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Europe's Challenge to the US In South America's Biggest Market

The economic power of the Mercosur common market is indisputable

French President Jacques Chirac's recent 10-day tour of Latin America was rich with symbolism (echoes of Charles de Gaulle's historic 1964 visit) and substance (promotion of European and French goods and technology).

While laying the groundwork for a major conference of European and Latin American officials to be held next year, he made no bones about his ultimate objective, stating repeatedly his wish that Mercosur - the burgeoning common market of South America - look to Europe rather than the United States for future trade growth.

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President Clinton has delayed until October a similar mission to the region to promote the long envisioned Treaty of the Americas. Fully 25 percent of Mercosur's imports are now supplied by the US, and as Mr. Clinton noted pointedly in his State of the Union address, Latin America is the second fastest growing region in the world, after East Asia, with 5 percent annual increases in gross domestic product (GDP) forecast for the next five years.

In light of this high-profile economic diplomacy, and the recent Mercosur agreements concluded with Chile and Bolivia, it is a good time to take a closer look at this dynamic new entity in South America.

Known also as the Southern Cone common market, Mercosur was created on March 26, 1991, when the Treaty of Asuncion was signed by Argentina, Brazil, Uruguay, and Paraguay. The Treaty guarantees free movement of assets, services, capital, and people within Mercosur; abolition of customs duties among members; and the establishment of a common external customs duty.

Mercosur became operational on Jan. 1, 1995. Last October, Mercosur's doors opened to Chile and, just last month, to Bolivia. A full customs union is to be established on Jan. 1, 2001.

In effect, Mercosur is in a period of transition comparable to that of the European Union (EU) between 1958 and 1968. The degree of economic integration that it has achieved places it - vis--vis the rest of the world - midway between NAFTA's commercial free-trade area and the EU's combination of economic integration and partially integrated foreign policy.

Mercosur's sheer economic power would be hard to overstate. With Chile and Bolivia included, it can lay claim to a GDP of $1.1 trillion, which represents three-quarters of South America's economic activity. Mercosur accounts for three-fourths of the continent's trade, nearly three-fourths of its population, and more than three-fourths of its land mass.

Some experts, however, have raised questions about whether this system truly serves the interests of its member states' consumers. They argue that the Treaty of Asuncion has encouraged free trade only in the lowest-value products of local origin, while actually deterring competition in the more sophisticated goods manufactured largely outside of the Southern Cone.

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A recent World Bank report raised a stir by charging that Mercosur's economic impact has been contrary to the spirit of the Uruguay Round and recommending changes in the interpretation of Article XXV of the GATT, together with closer monitoring by the World Trade Organization.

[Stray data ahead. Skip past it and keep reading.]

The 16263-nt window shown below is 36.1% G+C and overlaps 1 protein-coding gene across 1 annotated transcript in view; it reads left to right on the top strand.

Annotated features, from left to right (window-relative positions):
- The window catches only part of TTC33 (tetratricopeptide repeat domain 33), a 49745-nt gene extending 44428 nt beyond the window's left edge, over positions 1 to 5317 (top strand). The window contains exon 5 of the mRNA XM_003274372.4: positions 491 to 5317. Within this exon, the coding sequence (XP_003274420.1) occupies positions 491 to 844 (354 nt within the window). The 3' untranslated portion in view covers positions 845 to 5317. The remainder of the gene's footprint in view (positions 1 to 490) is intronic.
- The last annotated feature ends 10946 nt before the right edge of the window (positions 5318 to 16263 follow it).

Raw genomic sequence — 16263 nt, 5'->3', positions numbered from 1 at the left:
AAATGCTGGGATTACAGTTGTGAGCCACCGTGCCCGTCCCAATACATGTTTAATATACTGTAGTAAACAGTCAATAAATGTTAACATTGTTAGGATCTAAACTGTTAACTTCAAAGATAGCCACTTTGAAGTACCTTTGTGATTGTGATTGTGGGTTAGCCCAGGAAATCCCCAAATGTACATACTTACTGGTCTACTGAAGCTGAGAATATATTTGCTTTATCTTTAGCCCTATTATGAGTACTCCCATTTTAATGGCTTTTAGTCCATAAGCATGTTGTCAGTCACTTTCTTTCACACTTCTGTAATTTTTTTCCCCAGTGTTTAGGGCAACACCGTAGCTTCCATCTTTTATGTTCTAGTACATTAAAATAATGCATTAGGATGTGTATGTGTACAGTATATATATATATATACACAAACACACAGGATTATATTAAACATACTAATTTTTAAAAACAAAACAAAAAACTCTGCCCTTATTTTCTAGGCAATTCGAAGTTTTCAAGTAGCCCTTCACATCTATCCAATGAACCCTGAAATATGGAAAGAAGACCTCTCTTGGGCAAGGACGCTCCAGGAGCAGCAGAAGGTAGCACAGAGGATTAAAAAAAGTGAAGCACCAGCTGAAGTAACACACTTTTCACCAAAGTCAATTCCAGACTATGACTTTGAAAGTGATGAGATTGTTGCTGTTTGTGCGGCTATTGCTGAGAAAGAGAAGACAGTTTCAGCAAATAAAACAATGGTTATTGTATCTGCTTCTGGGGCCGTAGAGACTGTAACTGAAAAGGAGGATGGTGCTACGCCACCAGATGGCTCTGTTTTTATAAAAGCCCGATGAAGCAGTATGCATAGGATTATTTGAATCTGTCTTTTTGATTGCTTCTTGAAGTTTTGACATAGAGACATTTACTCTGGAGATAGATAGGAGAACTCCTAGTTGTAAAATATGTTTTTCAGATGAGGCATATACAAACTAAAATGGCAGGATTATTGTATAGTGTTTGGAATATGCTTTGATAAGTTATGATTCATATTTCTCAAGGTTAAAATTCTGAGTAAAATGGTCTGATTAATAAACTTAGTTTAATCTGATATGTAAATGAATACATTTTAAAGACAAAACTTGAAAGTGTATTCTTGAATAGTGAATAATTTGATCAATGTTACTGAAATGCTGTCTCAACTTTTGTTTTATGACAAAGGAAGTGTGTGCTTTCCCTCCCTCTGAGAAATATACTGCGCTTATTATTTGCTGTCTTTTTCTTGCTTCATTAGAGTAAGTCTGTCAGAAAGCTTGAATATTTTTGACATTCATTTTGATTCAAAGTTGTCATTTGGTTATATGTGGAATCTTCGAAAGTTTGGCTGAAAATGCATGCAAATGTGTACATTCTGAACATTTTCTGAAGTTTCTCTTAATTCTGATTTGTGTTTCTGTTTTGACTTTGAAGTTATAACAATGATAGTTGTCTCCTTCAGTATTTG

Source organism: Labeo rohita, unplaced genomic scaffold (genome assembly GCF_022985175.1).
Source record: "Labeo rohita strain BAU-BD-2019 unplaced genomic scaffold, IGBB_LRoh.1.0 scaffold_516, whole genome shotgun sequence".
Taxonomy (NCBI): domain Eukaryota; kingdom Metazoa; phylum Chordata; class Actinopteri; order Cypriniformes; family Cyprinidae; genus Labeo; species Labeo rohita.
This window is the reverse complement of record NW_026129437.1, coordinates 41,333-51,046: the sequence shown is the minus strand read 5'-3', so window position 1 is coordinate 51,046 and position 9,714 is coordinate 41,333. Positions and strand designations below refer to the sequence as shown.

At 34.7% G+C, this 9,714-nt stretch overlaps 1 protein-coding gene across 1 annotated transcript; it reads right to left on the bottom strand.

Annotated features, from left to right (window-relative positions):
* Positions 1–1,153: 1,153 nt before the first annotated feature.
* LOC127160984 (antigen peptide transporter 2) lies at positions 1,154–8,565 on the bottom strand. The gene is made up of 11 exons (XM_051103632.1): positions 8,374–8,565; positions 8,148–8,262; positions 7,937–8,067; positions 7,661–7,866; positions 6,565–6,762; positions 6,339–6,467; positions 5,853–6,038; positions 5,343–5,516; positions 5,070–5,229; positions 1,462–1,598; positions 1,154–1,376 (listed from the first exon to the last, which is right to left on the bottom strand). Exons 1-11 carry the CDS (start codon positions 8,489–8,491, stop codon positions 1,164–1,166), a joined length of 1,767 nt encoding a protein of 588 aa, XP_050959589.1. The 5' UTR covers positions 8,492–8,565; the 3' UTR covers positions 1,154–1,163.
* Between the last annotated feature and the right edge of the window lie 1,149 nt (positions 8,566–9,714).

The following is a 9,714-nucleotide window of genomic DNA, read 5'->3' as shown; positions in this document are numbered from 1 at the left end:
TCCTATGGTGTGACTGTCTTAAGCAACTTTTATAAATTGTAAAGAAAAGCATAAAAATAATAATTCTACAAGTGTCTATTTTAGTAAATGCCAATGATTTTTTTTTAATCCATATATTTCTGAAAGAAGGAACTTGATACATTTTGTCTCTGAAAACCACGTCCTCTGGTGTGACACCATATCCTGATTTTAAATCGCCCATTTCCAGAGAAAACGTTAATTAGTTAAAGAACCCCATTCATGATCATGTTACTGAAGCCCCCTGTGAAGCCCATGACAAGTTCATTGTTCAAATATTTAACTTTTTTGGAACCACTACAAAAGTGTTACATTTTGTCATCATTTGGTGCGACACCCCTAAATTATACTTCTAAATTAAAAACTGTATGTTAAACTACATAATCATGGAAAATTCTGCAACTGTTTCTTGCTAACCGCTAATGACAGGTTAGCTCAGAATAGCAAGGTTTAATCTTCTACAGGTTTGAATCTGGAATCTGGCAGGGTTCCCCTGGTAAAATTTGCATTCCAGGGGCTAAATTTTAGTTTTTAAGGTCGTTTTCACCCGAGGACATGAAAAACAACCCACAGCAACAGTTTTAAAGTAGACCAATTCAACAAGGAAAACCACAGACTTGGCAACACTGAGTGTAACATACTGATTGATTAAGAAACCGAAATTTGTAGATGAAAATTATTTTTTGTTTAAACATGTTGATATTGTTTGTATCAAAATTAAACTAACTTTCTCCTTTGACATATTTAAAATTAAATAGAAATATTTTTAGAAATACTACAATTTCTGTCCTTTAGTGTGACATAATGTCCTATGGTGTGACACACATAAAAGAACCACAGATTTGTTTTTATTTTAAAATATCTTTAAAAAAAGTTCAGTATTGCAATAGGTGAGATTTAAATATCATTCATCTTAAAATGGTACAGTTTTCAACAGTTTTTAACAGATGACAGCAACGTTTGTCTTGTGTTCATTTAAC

Though initially disturbing, it would appear that this analysis does not stand up to factual analysis. Although it is true that Mercosur's member states have benefited from the creation of this common market, it is also patently obvious that outside countries have sharply increased exports to Mercosur since 1990. Thus, while imports from member states have tripled between 1991 and 1996, imports from the rest of the world also have tripled, from $25 billion to $75 billion.

Moreover, the four original members have largely run up balance-of-trade deficits over the last two years, to the benefit of its principal trading partners - the US, Europe, and Japan. If this is what the experts consider "protectionism," the protected region would seem to include most of the planet.

The story of Mercosur is still being written in new memberships and new mutual consultation mechanisms. For instance, Chile's execution of a commercial free-trade agreement with the original four member states has not ended the keen competition between the US and the EU for privileged economic partner status.

Undoubtedly, this was the subtext of Clinton's call on Feb. 26 for Chile's integration into NAFTA. The creation of a free-market corridor along the entire Pacific Coast of the Americas, beckoning toward Asia, would benefit US industry.

In fact, it is interesting to note that corporations are building factories in Mercosur with visions of export sales far beyond the Southern Cone. Automobile manufacturers in particular have understood that Mercosur represents not just a "domestic" market of 220 million consumers but a low-cost platform for world export.

This may explain why Chirac is willing to organize the Conference of 1998 between European and Latin American governments and why Clinton is willing to open NAFTA to Chile as a step toward the Treaty of the Americas.

* A Franco-Argentinean lawyer, Emeric Lepoutre practices in the Paris office and is currently based in the New York office of Jones, Day, Reavis & Pogue.

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